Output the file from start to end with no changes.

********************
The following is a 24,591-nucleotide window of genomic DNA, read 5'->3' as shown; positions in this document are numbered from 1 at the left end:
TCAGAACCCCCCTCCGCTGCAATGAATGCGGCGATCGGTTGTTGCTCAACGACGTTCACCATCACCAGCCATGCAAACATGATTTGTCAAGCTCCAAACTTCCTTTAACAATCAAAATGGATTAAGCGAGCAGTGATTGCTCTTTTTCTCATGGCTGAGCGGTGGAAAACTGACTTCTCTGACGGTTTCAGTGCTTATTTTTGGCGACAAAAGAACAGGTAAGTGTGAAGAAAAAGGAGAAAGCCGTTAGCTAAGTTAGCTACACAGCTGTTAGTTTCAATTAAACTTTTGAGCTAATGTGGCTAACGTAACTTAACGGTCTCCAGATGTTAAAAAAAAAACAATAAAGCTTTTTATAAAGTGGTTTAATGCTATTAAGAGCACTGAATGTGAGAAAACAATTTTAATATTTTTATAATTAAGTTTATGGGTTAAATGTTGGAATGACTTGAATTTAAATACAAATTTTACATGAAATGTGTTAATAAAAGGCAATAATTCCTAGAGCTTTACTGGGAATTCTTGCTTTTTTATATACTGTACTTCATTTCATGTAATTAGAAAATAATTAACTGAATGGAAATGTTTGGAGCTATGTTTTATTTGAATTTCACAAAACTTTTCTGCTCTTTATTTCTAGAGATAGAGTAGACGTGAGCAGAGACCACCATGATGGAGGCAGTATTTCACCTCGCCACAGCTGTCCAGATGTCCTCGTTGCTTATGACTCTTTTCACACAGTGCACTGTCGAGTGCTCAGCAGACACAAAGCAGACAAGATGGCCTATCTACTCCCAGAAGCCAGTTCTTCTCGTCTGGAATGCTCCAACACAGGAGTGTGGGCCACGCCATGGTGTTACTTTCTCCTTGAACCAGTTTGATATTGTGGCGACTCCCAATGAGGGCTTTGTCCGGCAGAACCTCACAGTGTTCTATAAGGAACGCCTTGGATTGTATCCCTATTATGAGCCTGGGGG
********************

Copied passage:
The following is a 24,591-nucleotide window of genomic DNA, read 5'->3' as shown; positions in this document are numbered from 1 at the left end:
TCAGAACCCCCCTCCGCTGCAATGAATGCGGCGATCGGTTGTTGCTCAACGACGTTCACCATCACCAGCCATGCAAACATGATTTGTCAAGCTCCAAACTTCCTTTAACAATCAAAATGGATTAAGCGAGCAGTGATTGCTCTTTTTCTCATGGCTGAGCGGTGGAAAACTGACTTCTCTGACGGTTTCAGTGCTTATTTTTGGCGACAAAAGAACAGGTAAGTGTGAAGAAAAAGGAGAAAGCCGTTAGCTAAGTTAGCTACACAGCTGTTAGTTTCAATTAAACTTTTGAGCTAATGTGGCTAACGTAACTTAACGGTCTCCAGATGTTAAAAAAAAAACAATAAAGCTTTTTATAAAGTGGTTTAATGCTATTAAGAGCACTGAATGTGAGAAAACAATTTTAATATTTTTATAATTAAGTTTATGGGTTAAATGTTGGAATGACTTGAATTTAAATACAAATTTTACATGAAATGTGTTAATAAAAGGCAATAATTCCTAGAGCTTTACTGGGAATTCTTGCTTTTTTATATACTGTACTTCATTTCATGTAATTAGAAAATAATTAACTGAATGGAAATGTTTGGAGCTATGTTTTATTTGAATTTCACAAAACTTTTCTGCTCTTTATTTCTAGAGATAGAGTAGACGTGAGCAGAGACCACCATGATGGAGGCAGTATTTCACCTCGCCACAGCTGTCCAGATGTCCTCGTTGCTTATGACTCTTTTCACACAGTGCACTGTCGAGTGCTCAGCAGACACAAAGCAGACAAGATGGCCTATCTACTCCCAGAAGCCAGTTCTTCTCGTCTGGAATGCTCCAACACAGGAGTGTGGGCCACGCCATGGTGTTACTTTCTCCTTGAACCAGTTTGATATTGTGGCGACTCCCAATGAGGGCTTTGTCCGGCAGAACCTCACAGTGTTCTATAAGGAACGCCTTGGATTGTATCCCTATTATGAGCCTGGGGG